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End Of The Era Of The Central Banker As God

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http://moneyweek.com/gold-greece-and-the-end-of-the-era-of-the-central-banker-as-god/

So, this is something I've been thinking about for a while, why haven't the Greek people looked at Iceland and thought 'hey, we could do that!'.

....and will the markets really stop holding their breath every time a central banker speaks!

Economies have a habit of doing rather well after a crisis. If Greece abandons the euro and tells its creditors where to go, there will no doubt be a period of turmoil. But, as blogger Otto Rock notes, if it then enjoys a period of economic success like Iceland and Argentina in recent years, or the Asian economies post-crisis, then suddenly the EU “we-must-stay-together” narrative starts to look flawed.

If long-suffering Italy, Spain and Portugal suddenly look east and see a booming post-euro Greek economy – while their own stagnation continues – they might suddenly think, “Actually, I quite fancy a piece of that”, and follow the same path. And the transition can happen more smoothly as Greece will have blazed the trail.

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http://moneyweek.com/gold-greece-and-the-end-of-the-era-of-the-central-banker-as-god/

So, this is something I've been thinking about for a while, why haven't the Greek people looked at Iceland and thought 'hey, we could do that!'.

....and will the markets really stop holding their breath every time a central banker speaks!

An ageing country with no dynamic business culture is diametrically opposed to the young, dynamic Icelanders. And how dare we even consider the possibility that Carney is not God.

(edit. crashing beat me to it)

Edited by crashmonitor

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Iceland has one of the highest average retirement ages in the world. Most of the world would like nothing more than for them to think, "We could do that."

You say 'average'. So is that through choice, in that everyone in Iceland is like 'I'm so fit and I love my work, so I think I will just carry on' or (more likely) forced because the government just couldn't afford it.

Can you name a country where the government won't be increasing the retirement age sooner or later? Frankly, I think people do retire too early and although this is great, for them to sit around and do nothing (and open their jobs up for younger folk), it has never seemed sustainable to me, unless people save a hell of a lot more (I've been planning for this since I started saving)!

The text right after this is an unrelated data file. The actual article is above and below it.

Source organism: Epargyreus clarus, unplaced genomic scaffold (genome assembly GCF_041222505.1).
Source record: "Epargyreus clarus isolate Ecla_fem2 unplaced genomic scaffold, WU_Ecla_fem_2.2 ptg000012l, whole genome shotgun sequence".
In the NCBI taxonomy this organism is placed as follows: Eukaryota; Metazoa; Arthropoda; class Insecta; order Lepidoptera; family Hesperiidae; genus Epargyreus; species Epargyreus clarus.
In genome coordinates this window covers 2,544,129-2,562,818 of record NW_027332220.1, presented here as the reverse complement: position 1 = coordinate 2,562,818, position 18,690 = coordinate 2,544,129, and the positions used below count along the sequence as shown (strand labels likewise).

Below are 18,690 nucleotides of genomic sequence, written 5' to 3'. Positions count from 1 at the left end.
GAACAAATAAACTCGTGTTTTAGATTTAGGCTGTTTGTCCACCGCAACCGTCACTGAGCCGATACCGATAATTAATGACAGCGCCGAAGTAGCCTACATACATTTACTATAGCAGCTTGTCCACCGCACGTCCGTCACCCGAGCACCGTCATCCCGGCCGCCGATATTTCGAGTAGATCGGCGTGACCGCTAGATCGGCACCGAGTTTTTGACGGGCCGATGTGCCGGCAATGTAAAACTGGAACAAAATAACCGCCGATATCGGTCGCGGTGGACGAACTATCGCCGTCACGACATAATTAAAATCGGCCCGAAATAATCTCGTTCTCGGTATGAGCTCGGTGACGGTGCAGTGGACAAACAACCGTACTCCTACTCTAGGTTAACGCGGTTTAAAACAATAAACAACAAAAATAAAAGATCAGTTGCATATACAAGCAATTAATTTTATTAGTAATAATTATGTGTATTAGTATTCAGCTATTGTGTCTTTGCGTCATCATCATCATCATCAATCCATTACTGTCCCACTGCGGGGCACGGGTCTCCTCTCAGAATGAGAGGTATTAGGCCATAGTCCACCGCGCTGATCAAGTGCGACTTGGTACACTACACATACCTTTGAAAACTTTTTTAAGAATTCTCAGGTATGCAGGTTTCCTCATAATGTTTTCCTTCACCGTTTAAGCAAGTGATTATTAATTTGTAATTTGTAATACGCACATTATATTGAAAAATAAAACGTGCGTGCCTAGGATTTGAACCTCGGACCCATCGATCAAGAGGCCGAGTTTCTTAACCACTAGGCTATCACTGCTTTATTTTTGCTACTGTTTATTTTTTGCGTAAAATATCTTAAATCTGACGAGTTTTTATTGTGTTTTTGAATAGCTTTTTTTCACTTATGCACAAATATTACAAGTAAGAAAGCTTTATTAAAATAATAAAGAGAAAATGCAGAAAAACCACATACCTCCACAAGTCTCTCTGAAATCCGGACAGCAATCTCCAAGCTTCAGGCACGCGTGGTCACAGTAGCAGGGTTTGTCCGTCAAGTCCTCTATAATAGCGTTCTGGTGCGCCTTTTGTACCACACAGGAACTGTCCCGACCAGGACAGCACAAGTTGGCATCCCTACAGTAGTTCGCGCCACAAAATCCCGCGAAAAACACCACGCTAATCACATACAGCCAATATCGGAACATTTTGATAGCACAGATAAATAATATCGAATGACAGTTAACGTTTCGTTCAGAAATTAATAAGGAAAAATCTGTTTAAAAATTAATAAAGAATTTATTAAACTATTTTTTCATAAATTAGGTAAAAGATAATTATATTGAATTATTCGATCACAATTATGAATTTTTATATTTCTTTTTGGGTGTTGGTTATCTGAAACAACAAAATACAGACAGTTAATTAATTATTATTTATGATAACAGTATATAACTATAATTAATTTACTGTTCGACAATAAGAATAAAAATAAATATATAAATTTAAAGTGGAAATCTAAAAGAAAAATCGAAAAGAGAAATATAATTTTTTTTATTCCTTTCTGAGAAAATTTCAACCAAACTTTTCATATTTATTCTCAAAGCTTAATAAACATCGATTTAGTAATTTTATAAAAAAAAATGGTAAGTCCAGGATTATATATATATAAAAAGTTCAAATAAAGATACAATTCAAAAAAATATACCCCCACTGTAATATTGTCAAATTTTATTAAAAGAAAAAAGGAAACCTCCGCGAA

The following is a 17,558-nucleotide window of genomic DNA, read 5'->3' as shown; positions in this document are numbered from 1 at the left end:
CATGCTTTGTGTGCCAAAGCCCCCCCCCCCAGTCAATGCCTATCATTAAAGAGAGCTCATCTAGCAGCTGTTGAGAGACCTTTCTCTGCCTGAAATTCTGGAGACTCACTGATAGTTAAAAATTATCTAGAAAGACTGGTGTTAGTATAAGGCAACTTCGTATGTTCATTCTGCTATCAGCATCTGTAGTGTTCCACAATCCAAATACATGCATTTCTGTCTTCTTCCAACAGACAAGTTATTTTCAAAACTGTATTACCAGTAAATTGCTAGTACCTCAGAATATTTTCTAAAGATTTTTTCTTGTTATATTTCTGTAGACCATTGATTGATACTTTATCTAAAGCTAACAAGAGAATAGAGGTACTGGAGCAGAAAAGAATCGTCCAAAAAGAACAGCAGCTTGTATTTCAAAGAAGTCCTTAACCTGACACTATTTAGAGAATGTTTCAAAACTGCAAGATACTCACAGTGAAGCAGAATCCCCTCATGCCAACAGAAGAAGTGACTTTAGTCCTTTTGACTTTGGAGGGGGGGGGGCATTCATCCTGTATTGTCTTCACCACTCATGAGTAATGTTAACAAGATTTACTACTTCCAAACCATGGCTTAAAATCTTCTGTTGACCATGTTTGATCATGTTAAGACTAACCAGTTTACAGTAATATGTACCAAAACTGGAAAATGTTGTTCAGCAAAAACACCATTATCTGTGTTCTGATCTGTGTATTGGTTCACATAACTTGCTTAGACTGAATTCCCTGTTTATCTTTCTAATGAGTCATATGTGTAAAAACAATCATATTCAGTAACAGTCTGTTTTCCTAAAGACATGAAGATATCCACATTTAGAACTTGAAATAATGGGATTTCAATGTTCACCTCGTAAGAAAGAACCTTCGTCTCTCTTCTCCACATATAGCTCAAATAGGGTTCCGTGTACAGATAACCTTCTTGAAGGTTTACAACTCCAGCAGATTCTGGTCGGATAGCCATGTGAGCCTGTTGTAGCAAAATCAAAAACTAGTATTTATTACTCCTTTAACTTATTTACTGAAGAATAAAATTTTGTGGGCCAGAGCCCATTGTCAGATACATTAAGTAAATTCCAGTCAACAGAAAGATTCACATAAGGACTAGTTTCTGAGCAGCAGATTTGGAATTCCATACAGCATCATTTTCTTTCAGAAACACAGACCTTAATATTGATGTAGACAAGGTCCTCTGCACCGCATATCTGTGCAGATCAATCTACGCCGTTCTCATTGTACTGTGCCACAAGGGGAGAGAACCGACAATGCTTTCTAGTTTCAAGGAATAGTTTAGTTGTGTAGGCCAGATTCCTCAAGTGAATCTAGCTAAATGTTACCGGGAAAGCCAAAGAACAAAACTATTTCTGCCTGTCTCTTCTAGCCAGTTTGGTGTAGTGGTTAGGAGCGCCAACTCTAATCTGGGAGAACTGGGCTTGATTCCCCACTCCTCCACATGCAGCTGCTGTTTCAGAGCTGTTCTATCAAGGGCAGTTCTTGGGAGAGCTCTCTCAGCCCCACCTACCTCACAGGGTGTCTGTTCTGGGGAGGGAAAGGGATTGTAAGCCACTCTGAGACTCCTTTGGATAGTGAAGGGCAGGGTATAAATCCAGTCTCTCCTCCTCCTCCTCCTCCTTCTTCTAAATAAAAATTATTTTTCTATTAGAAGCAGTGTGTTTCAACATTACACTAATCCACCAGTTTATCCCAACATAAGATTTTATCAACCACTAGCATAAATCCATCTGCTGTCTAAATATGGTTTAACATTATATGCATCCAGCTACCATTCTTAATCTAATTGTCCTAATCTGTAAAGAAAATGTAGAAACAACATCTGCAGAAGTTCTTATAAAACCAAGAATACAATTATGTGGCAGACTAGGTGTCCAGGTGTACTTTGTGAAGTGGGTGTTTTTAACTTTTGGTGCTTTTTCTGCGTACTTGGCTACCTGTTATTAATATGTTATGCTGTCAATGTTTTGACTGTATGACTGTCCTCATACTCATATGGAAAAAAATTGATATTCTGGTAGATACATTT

Any links to the detailed of when this change in Iceland happened?

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You say 'average'. So is that through choice, in that everyone in Iceland is like 'I'm so fit and I love my work, so I think I will just carry on' or (more likely) forced because the government just couldn't afford it.

Can you name a country where the government won't be increasing the retirement age sooner or later? Frankly, I think people do retire too early and although this is great, for them to sit around and do nothing (and open their jobs up for younger folk), it has never seemed sustainable to me, unless people save a hell of a lot more (I've been planning for this since I started saving)!

Any links to the detailed of when this change in Iceland happened?

Can't see Greece getting off the ground with wiped debts. 15% GDP on pensions now, rising to 20%. Will be frozen out of money markets and hyper-inflation will take hold. There will be rioting and the country will go the way of Argentina.

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(Not reading article) but the reason monetary policy has been dominant for the last 35 or so years is because fiscal policy has effectively been relegated to being seen as irrelevant or worse counter-productive

That experiment has now run its course - even the IMF are now urging a more active role for fiscal policy. UK is simply out of step with the sea change which has now commenced.

Syriza are the only govt in EU talking any sense at all. No wonder they are pilloried by the neo-libs and right wing media (and by their reps on here too)

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